Row over Catholic school ethos clause goes nuclear

by Brett Henebery27 Mar 2015

With just hours to go before a union deadline to avoid a strike expires, a verbal grenade has been lobbed into the debate.

The exchange of verbal salvos between the Independent Education Union (IEU) and the Catholic Commission for Employment Relations (CCER) now threatens to unravel fragile negotiations over proposed changes to the Anti-Discrimination Act.

A statement on the IEU’s website today titled ‘Suffer little children’ claimed school children as young as five were being “used as political pawns” by Catholic employers in NSW.

The statement was in response to a scathing article by CCER executive director, Tony Farley, accusing the union of wanting to deny faith-based schools the same rights they themselves would not allow in their own organisation.

“While the Greens and the IEU would reserve the right to pick and choose who will work for them based on their beliefs and actions, they want to deny faith-based schools the same rights,” Farley wrote in an opinion piece in The Australian.

“Australia needs unity, not division. The Greens and IEU’s attack on faith-based schools is directed squarely at multicultural and multi-faith Australia. It’s about time they practised the respect for diversity and equality that they preach.”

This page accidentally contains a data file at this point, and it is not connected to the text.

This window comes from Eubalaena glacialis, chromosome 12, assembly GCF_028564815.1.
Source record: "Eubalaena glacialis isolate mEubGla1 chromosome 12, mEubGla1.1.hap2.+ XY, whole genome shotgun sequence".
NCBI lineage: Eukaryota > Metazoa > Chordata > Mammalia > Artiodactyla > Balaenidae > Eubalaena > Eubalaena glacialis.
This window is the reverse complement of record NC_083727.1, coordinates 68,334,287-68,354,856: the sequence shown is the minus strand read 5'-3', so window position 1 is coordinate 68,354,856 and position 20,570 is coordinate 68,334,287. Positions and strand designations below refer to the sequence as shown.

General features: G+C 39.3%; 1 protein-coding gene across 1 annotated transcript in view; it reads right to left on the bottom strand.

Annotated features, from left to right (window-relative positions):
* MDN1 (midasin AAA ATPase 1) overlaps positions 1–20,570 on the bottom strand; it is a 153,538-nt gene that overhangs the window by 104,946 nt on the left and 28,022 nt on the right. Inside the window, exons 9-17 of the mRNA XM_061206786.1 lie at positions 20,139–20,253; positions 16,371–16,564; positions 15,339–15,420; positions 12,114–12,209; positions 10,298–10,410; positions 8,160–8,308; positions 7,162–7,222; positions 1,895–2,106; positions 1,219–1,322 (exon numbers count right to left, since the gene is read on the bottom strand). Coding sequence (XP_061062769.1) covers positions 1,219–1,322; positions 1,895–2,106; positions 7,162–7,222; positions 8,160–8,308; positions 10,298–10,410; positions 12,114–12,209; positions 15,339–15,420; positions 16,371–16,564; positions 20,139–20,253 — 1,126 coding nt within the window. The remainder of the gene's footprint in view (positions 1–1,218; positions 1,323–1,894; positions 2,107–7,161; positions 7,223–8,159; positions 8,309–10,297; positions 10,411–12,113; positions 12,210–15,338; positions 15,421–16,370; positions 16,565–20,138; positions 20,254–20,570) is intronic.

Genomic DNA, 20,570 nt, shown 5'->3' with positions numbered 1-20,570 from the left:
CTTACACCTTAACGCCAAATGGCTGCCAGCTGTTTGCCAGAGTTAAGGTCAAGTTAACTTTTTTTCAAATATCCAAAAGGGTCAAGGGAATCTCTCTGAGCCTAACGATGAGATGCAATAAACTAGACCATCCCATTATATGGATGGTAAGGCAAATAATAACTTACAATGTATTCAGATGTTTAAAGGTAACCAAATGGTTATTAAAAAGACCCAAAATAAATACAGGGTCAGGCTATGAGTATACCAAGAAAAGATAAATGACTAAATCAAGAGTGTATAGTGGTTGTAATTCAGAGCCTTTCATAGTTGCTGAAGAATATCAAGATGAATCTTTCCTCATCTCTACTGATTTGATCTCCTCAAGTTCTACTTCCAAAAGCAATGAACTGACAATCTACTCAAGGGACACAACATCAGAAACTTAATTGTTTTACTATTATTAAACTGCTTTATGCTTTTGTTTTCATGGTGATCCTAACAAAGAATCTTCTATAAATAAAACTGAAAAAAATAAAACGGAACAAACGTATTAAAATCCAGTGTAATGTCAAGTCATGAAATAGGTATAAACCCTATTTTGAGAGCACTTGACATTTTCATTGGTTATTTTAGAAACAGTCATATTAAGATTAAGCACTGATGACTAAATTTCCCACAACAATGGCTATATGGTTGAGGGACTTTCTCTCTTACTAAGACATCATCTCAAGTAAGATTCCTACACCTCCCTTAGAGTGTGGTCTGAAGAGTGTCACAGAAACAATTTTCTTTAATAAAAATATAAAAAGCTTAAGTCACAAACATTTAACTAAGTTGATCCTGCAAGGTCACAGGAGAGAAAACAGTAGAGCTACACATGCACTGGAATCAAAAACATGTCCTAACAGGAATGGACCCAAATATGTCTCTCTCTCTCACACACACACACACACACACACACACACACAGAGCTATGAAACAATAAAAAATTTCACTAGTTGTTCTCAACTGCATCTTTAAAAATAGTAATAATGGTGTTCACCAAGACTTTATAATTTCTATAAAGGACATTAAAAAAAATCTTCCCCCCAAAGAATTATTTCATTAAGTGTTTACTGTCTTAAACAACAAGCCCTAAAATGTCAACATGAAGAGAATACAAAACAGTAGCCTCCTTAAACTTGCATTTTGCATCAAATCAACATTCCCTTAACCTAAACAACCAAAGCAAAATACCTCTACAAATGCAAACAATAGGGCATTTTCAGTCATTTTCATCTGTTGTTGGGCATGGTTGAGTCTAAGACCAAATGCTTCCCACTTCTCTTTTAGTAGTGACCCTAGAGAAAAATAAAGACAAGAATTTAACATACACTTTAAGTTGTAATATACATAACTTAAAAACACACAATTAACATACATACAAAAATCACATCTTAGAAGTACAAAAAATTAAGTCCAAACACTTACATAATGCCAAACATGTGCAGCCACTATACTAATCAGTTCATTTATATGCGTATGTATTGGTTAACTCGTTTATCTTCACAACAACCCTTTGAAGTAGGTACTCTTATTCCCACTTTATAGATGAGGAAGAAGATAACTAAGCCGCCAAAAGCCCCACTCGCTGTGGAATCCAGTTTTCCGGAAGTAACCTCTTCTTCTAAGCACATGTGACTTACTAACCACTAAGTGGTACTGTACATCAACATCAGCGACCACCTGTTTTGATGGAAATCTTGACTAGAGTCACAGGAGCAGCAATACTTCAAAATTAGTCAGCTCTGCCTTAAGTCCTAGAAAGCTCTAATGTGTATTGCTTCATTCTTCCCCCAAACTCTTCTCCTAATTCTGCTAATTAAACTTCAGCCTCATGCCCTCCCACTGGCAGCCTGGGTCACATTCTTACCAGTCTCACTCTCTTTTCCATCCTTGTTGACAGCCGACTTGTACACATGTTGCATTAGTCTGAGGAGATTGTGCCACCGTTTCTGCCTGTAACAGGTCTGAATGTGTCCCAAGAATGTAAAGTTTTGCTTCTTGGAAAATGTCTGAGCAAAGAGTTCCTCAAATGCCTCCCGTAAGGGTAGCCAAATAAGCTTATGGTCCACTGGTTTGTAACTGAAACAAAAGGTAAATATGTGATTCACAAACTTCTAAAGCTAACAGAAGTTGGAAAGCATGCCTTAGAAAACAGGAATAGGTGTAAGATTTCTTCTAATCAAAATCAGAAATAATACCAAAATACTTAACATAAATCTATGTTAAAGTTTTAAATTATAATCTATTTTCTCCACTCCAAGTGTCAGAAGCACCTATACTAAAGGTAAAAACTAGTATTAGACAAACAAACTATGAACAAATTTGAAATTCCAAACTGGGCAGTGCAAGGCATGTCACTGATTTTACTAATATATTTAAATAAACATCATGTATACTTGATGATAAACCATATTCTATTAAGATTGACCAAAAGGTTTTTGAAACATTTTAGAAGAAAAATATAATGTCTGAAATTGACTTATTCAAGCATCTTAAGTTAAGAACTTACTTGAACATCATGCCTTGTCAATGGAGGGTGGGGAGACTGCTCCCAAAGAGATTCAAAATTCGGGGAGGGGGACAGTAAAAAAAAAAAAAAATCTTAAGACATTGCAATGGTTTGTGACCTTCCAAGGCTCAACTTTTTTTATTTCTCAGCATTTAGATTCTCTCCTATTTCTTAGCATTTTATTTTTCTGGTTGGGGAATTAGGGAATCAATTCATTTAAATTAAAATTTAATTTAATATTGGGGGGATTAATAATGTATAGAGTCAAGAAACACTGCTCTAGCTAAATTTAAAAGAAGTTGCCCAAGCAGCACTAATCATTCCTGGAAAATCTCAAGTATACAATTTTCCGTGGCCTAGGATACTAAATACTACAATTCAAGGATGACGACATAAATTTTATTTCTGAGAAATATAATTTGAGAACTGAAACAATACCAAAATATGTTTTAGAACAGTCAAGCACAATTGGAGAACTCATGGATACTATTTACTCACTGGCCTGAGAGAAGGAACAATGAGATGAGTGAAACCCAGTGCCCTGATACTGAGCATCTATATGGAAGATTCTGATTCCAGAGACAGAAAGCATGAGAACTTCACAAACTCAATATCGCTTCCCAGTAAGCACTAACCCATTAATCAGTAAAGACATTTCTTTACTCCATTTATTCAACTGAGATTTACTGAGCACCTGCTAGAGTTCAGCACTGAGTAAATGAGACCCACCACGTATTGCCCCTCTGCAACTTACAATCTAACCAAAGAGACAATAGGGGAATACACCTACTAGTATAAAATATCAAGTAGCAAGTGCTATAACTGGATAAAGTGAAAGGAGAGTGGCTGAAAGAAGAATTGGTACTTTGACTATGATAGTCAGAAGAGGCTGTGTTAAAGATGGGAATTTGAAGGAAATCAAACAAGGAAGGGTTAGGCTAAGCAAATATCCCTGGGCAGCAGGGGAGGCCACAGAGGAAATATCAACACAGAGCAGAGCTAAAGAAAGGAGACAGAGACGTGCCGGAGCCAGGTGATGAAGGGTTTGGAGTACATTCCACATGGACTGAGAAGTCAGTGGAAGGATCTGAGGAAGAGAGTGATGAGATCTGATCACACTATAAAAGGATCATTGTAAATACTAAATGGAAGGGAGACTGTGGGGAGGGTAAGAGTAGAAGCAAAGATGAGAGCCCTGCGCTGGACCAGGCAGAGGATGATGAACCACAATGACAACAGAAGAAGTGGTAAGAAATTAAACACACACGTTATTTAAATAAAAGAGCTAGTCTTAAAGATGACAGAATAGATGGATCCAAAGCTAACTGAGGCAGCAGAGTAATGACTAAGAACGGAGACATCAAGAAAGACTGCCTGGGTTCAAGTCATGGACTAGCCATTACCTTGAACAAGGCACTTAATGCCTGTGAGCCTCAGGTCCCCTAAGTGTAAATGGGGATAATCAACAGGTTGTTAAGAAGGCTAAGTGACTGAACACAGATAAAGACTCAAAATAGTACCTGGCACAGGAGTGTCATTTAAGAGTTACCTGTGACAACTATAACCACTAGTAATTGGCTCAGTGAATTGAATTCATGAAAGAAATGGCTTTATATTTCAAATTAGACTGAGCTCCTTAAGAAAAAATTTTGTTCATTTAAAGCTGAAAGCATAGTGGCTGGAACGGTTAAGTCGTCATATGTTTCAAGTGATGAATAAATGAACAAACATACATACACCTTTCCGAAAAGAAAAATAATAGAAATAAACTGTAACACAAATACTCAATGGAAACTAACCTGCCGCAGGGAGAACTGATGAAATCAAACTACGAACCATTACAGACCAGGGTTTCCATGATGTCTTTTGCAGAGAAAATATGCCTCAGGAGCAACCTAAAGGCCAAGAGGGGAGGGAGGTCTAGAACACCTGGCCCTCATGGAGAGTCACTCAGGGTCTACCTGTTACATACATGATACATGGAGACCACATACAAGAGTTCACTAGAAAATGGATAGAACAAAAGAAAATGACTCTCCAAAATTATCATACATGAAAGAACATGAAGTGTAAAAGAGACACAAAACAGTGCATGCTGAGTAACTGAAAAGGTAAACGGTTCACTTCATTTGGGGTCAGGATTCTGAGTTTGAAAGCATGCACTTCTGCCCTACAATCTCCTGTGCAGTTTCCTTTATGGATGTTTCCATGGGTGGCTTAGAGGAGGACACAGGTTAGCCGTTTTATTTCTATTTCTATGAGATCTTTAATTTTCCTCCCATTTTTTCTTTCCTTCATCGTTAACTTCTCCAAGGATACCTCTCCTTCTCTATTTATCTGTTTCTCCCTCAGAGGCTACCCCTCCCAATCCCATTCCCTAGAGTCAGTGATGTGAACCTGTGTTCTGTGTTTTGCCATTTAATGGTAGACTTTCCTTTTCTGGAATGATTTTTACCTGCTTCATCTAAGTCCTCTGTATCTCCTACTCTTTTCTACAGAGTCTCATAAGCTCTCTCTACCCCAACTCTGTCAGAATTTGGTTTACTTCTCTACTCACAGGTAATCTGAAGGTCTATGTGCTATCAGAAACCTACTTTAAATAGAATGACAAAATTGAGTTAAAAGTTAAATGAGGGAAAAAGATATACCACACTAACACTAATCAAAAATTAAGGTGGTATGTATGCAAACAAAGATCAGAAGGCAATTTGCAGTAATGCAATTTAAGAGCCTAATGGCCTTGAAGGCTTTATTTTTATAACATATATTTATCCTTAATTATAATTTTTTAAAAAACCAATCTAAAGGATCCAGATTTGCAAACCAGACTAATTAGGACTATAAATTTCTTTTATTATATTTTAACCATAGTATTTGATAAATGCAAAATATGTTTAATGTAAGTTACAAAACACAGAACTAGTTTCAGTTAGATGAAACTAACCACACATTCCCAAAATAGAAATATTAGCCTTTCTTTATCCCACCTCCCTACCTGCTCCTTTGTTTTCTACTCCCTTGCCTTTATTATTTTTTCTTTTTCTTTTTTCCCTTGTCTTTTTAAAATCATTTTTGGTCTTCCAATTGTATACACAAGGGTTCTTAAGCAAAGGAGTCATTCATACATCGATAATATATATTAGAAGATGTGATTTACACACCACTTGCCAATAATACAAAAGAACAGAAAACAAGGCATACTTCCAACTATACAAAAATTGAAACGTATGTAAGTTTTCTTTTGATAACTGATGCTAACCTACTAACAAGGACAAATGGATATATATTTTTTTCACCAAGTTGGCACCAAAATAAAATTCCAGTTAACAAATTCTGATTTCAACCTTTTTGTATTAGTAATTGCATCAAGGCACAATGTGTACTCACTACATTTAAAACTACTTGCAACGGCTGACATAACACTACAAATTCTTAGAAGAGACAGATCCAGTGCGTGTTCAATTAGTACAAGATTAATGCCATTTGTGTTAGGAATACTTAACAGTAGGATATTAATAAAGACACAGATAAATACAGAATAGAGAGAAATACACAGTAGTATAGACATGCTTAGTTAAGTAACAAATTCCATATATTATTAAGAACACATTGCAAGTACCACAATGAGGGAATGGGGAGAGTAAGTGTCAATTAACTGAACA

IEU general secretary, John Quessy, meanwhile, is accusing the CCER of handing out “propaganda” – including Farley’s opinion piece - to children to take home to their parents.

“Principals have been told to direct teachers to hand out propaganda to students to take home to parents,” Quessy said.

“[Farley’s] Australian article claimed that the IEU was attacking faith-based schools and violating religious freedom in Australia,” Mr Quessy said.

“That is blatantly untrue. The IEU is in fact calling for a review of archaic NSW anti-discrimination laws which provide exemptions to private education providers, a much wider group than schools, allowing them to discriminate when employing people.

“Using school students, including primary age children, to promote his distorted view is unethical.”

Quessy told The Educator this morning that while many points of difference remain between the IEU and the CCER over proposed changes to the Anti-Discrimination Act, the CCER had responded favourably to some of the union’s “major concerns”.
 
 

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